Social skills at risk due to lockdown isolation

Social skills at risk due to lockdown isolation

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COVID-19 will change working and learning systems as we know them. (AFP)

For as long as I can remember, my default WhatsApp status has been: “Please don’t call if you can WhatsApp.” In normal times, I did not answer any calls. I was connected instantly with my family and friends through multiple social platforms, but we hardly ever spoke. I strongly believed that, because we live in an age of rapid exchanges of messages, I did not need to call my friends to ask about their days. Instead I could easily check their updates on Instagram or Snapchat.

Before coronavirus lockdowns began, our schedules were overwhelmed with running errands, reporting for work, planning play dates and binge-watching on Netflix. No one had the time for long phone calls and, when we met, our phones followed suit. It is certain that, with time, we may have grown more connected, but really we were growing distant. 

As of this moment, about a third of the world’s population is living in some form of lockdown. That is some 2.6 billion people. There are restrictions on leaving home; people cannot go to their offices or aimlessly walk the streets; they have not seen their loved ones; they cannot visit their local cafes or buy from their local vendors. People’s one-to-one interactions have been reduced to a few “hellos” with neighbors if they are lucky enough to have balconies. Some have not spoken to another individual in days, if not weeks. 

If we were growing distant before, the coronavirus disease (COVID-19) has accelerated our social and interpersonal distance, perhaps forever. Those of us in quarantine suffered greatly at the beginning from anxiety and frustration. Yet, as days turned into weeks, our bodies and minds began to adjust. Staying home became the new norm. We moved our furniture around and began exercising in our living rooms through our smartphone applications; we struggled with homeschooling our children in the morning; we attempted gardening in the afternoon to reduce our stress. Eventually, we managed to settle in.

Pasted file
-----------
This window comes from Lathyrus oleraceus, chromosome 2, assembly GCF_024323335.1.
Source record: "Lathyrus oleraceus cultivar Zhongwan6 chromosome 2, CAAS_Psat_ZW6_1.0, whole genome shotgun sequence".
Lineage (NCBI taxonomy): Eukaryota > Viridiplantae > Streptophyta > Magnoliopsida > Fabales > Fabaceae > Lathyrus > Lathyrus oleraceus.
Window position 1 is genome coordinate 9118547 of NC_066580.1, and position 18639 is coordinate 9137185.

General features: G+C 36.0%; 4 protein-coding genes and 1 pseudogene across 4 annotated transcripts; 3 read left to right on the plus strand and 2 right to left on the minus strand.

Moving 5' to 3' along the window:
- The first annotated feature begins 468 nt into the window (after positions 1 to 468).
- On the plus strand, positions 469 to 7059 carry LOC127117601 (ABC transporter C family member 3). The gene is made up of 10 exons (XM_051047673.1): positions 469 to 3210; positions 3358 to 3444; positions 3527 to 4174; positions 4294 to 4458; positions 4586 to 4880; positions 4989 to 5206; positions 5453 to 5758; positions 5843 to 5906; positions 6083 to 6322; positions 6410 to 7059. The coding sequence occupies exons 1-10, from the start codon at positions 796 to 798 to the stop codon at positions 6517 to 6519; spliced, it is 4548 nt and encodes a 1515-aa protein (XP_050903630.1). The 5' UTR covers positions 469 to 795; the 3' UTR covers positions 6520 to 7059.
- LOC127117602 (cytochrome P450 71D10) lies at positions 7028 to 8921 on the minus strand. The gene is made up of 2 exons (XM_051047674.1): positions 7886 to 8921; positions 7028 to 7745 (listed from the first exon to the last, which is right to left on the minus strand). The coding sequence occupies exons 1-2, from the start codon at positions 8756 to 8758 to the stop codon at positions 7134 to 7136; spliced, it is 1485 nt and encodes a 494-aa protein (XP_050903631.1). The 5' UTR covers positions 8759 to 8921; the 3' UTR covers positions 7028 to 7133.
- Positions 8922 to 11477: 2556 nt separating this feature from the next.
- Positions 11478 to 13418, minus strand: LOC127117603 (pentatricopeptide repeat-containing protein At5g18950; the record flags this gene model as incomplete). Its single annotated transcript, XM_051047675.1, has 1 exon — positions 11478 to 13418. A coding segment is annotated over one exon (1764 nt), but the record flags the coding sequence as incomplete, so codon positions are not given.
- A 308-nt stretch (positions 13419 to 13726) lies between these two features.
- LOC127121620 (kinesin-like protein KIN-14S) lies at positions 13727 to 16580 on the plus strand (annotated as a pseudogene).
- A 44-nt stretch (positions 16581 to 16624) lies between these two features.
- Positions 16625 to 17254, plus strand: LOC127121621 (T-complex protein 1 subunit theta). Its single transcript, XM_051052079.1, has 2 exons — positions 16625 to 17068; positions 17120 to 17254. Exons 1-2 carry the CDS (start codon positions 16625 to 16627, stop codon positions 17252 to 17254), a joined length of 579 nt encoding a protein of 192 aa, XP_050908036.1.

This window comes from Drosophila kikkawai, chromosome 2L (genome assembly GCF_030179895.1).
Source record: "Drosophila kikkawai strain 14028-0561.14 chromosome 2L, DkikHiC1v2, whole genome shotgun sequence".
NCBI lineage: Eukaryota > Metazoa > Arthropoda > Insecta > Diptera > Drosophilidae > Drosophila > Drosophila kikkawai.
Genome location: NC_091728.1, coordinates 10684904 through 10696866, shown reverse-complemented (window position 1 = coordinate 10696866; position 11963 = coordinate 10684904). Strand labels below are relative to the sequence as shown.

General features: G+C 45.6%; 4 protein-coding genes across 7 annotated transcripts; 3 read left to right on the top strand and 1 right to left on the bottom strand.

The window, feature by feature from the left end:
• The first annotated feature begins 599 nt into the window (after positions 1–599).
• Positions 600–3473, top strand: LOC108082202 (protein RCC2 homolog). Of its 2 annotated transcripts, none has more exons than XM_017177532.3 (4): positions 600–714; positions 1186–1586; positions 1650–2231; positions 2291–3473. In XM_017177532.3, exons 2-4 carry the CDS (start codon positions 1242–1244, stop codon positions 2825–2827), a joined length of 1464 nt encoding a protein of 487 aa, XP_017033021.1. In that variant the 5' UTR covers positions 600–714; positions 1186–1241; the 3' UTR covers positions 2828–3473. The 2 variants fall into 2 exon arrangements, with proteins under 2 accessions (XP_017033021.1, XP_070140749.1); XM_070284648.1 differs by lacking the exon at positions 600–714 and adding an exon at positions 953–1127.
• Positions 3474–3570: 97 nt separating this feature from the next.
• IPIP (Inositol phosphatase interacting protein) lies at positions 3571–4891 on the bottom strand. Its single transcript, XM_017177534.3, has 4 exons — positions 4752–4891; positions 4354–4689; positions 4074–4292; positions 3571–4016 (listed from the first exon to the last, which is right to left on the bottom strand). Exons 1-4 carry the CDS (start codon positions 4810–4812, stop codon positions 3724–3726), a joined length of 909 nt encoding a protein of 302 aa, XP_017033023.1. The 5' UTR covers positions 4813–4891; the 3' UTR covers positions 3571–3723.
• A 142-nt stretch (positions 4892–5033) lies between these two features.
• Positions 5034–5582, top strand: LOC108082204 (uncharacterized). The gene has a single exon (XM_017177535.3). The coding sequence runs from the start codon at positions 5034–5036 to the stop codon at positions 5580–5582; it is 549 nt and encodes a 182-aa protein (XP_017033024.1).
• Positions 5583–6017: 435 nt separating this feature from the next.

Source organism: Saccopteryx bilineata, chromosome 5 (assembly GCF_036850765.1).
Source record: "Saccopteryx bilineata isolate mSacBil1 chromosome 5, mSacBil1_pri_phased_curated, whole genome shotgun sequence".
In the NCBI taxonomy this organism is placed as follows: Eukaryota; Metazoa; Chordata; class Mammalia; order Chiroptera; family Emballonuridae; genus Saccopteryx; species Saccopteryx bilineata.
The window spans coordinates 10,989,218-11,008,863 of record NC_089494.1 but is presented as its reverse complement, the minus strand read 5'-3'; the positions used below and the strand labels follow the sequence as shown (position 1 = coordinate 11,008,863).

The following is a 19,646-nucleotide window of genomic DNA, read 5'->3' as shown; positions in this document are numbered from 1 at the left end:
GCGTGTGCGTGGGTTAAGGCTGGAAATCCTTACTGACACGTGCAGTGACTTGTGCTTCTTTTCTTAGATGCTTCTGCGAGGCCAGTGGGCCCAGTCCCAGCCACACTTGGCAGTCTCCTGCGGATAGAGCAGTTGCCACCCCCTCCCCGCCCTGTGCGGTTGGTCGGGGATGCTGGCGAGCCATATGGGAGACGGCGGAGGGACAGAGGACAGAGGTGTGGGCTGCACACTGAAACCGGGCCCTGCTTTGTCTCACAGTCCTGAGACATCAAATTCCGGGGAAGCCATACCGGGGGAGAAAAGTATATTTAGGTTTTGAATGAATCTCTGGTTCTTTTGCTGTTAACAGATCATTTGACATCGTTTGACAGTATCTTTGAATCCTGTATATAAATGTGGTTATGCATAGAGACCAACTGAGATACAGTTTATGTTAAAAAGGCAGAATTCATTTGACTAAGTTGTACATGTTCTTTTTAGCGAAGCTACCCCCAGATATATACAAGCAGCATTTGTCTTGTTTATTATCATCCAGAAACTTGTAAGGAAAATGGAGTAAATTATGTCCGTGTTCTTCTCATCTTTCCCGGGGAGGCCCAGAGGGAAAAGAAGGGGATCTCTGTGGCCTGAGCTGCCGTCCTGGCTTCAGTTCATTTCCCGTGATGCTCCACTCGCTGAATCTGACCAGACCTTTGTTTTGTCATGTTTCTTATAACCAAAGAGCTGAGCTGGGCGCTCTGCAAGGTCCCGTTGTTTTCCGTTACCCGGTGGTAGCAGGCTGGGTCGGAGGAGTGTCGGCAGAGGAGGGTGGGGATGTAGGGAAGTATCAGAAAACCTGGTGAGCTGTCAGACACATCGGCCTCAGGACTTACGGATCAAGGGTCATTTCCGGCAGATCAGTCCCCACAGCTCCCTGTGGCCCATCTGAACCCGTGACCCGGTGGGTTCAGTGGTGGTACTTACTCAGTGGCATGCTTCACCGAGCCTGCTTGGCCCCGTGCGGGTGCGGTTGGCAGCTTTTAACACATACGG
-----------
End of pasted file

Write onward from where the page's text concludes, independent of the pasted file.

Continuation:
Amid all the reports and projections of how the pandemic will reshape our lives, workplaces and economies, it is easy to overlook how our ability to communicate with one another and work together will be impacted in the future.

COVID-19 has ushered in a new wave of self-management. It will undoubtedly change working and learning systems as we know them. We will have no excuse but to provide options that are more flexible to workers and begin to reduce office space. We will see fewer of our colleagues and instead create our own little working nooks at home. But could this new-found flexibility impact us negatively? 

For starters, social distancing and self-isolation can disrupt our mental health. If we work from home, connect from home and run all our errands from the comfort of our couches, we are inevitably reducing our social interactions, which could have physical and mental health repercussions. Understanding these effects, governments, civil society groups, experts and practitioners have quickly produced numerous campaigns to help us deal with our isolation during the pandemic. From Japan to the UAE, countries have rallied to launch online programs to provide mental health support. In the UAE, for example, the National Program for Happiness and Wellbeing launched a campaign to help individuals overcome the psychological impacts of the coronavirus and provide them with tips from experts to help build their coping skills and mental resilience. 

Pandemic lockdowns could further cement the idea of individuality and isolation. They will affect our connectivity and influence our creativity. We could lose our motivation and drive. 

The World Economic Forum has previously outlined that the 10 future skills required for work include emotional intelligence, interpersonal communication skills, leadership skills, decision-making, and creativity. Future jobs will require the ability to collaborate, communicate better and be empathetic.

It is easy to overlook how our ability to communicate with one another and work together will be impacted in the future.

Asma I. Abdulmalik

So what will that mean for us in the long run? What will become of our individuality? Will we become increasingly isolated? And, if we do, how will that threaten our future skills, our intelligence, our ability to communicate and relate? We already seem to have become increasingly apathetic — will we be devoid of emotions? Could it mean that we will become less creative and innovative? How big a challenge will it be to our interpersonal development? 

As we ride the wave of this pandemic and begin to regain a sense of normalcy, we will slowly attempt to get our lives back to the way they were when they were suddenly halted. COVID-19 will unquestionably change governmental systems and priorities. Despite our urgent desire to go back to what used to be our normal, nothing will be the same again. The combined effects of years of social disengagement and the current isolation will force us to lose some of our most crucial social and softer skills. 

When this pandemic is over and I will finally be able to drive my car around my city again, I may not change my WhatsApp status, but I will most definitely drive to see my loved ones. 

  • Asma I. Abdulmalik is an Emirati civil servant and a writer interested in gender and development issues. Twitter: @Asmaimalik
Disclaimer: Views expressed by writers in this section are their own and do not necessarily reflect Arab News' point-of-view